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Malta church goes beyond pope in remarriage guidelines

VATICAN CITY — The Vatican’s newspaper has shown support for letting divorced and civilly remarried Catholics receive Communion under certain conditions by publishing a set of new guidelines that go beyond even what Pope Francis has said.

The Catholic Church in Malta issued the guidelines Friday on applying the divisive Chapter VIII of Francis’ document on family life that concerns ministering to Catholics in “irregular” family situations. The Vatican newspaper, L’Osservatore Romano, published the guidelines in full.

The Maltese church said that if a Catholic in a new civil union believes, after a path of spiritual discernment searching for God’s will that he or she can be at peace with God, “he or she cannot be precluded from participating in the sacraments of Reconciliation and the Eucharist.”

Church teaching holds that unless divorced Catholics receive an annulment, or a church decree that their first marriage was invalid, they are committing adultery and cannot receive Communion. For a variety of reasons such annulments often cannot be obtained.

Citing Jesus’ teaching on the indissolubility of marriage, some conservatives have insisted the rules are fixed and that the only way these Catholics can receive Communion is to abstain from sex. Progressives have sought wiggle room to balance doctrine with mercy and look at each couple on a case-by-case basis.

In his 2016 document “The Joy of Love,” Francis said pastors should help individual Catholics ascertain what God is asking of them. Vague language and footnotes linked such discussions of conscience with access to the sacraments. But the pope clarified in an in-flight interview in February 2016 that “integrating (such Catholics) in the church doesn’t mean receiving Communion.”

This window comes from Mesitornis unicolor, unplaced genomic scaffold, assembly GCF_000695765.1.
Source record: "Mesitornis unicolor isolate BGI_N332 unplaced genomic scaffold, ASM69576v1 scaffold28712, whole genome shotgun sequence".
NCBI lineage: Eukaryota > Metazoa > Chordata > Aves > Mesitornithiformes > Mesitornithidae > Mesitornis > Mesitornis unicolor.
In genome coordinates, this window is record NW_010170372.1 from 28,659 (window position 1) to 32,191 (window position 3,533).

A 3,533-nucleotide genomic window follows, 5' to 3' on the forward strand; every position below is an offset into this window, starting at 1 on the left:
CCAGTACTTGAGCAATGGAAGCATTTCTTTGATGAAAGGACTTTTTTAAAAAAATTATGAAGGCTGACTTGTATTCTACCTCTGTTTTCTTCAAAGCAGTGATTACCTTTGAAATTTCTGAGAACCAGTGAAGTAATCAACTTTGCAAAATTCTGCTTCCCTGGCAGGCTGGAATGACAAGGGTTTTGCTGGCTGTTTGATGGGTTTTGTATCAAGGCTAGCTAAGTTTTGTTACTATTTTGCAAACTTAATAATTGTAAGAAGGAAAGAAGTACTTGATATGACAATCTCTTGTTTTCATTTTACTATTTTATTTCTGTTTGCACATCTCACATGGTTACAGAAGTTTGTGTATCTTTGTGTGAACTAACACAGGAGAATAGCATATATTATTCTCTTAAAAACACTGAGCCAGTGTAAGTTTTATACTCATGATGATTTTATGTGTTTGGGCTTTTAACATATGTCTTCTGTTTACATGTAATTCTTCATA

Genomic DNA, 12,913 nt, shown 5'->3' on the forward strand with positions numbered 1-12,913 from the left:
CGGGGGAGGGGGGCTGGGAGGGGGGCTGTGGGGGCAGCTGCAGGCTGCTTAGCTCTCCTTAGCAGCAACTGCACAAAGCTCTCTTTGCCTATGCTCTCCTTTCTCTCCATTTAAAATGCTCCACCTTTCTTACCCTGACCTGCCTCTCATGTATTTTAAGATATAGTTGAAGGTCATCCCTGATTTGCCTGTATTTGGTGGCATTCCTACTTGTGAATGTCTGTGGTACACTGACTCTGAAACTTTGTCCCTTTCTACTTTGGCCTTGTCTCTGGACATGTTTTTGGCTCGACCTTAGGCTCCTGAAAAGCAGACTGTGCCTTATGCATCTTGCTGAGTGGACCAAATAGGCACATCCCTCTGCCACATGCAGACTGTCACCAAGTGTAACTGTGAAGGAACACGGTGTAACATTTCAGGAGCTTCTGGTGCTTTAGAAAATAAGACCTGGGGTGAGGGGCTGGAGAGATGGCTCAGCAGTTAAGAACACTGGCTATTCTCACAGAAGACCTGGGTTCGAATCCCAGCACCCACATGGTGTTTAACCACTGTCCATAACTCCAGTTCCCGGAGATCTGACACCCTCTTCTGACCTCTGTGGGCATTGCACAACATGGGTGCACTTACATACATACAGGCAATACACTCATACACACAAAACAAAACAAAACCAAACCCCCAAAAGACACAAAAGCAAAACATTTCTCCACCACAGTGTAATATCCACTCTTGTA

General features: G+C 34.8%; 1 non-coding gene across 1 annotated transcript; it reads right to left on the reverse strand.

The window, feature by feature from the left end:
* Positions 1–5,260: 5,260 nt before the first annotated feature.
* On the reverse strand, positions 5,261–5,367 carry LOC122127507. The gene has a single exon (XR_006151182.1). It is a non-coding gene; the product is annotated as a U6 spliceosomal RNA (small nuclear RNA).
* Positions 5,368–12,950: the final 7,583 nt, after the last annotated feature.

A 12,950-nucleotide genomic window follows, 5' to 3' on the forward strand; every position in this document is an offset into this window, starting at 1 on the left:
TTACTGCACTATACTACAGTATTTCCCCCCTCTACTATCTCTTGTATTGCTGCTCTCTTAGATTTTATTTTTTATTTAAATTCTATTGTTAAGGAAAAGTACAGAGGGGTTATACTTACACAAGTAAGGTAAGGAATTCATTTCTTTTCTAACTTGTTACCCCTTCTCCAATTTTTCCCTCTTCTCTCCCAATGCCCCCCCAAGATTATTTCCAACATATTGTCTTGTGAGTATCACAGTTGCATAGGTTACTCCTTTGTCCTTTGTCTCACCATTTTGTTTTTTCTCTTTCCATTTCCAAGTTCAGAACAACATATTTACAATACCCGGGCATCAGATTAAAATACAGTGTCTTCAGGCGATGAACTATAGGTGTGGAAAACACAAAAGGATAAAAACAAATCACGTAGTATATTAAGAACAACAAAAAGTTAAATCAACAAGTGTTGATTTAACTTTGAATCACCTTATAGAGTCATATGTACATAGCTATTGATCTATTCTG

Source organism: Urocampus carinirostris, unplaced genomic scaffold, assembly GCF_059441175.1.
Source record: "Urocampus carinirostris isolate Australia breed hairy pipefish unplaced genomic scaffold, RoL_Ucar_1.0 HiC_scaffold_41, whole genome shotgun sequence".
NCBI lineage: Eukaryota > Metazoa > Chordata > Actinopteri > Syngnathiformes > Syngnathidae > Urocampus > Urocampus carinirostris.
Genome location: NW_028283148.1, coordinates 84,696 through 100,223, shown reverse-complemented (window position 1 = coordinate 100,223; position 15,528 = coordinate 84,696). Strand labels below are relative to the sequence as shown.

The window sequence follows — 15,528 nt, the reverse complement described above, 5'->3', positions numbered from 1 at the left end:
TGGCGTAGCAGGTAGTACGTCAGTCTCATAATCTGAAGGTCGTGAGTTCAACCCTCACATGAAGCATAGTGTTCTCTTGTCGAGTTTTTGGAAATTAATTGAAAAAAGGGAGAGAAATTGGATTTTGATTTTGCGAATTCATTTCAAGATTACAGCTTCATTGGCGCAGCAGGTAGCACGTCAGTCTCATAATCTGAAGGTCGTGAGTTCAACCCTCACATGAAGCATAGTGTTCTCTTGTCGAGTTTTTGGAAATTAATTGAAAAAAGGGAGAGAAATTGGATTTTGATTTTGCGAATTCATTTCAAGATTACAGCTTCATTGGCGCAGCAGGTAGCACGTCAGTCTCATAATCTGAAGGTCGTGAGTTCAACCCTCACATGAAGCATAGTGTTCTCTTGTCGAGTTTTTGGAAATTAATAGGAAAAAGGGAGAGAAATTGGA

The Maltese bishops however say flat out that if certain conditions are met, these Catholics cannot be excluded from the sacraments.

In another footnote, Francis argued that abstaining from sex can endanger fidelity and the good of the children in the new union.

The Maltese bishops, led by a former Vatican heavyweight, Archbishop Charles Scicluna, went further saying it may actually be “humanly impossible” to live as brother and sister.

Several bishops conferences have issued similar documents interpreting the question for their priests. Francis has already personally endorsed the Argentine bishops’ version, which makes a similar opening.

Significantly, more conservative interpretations that rule out the sacraments for these Catholics have been ignored by the pope and the Vatican.

Yet, “The Catechism of the Catholic Church,” an official summary of its teachings, says, “The remarriage of persons divorced from a living, lawful spouse contravenes the plan and law of God … They cannot receive Eucharistic communion.”

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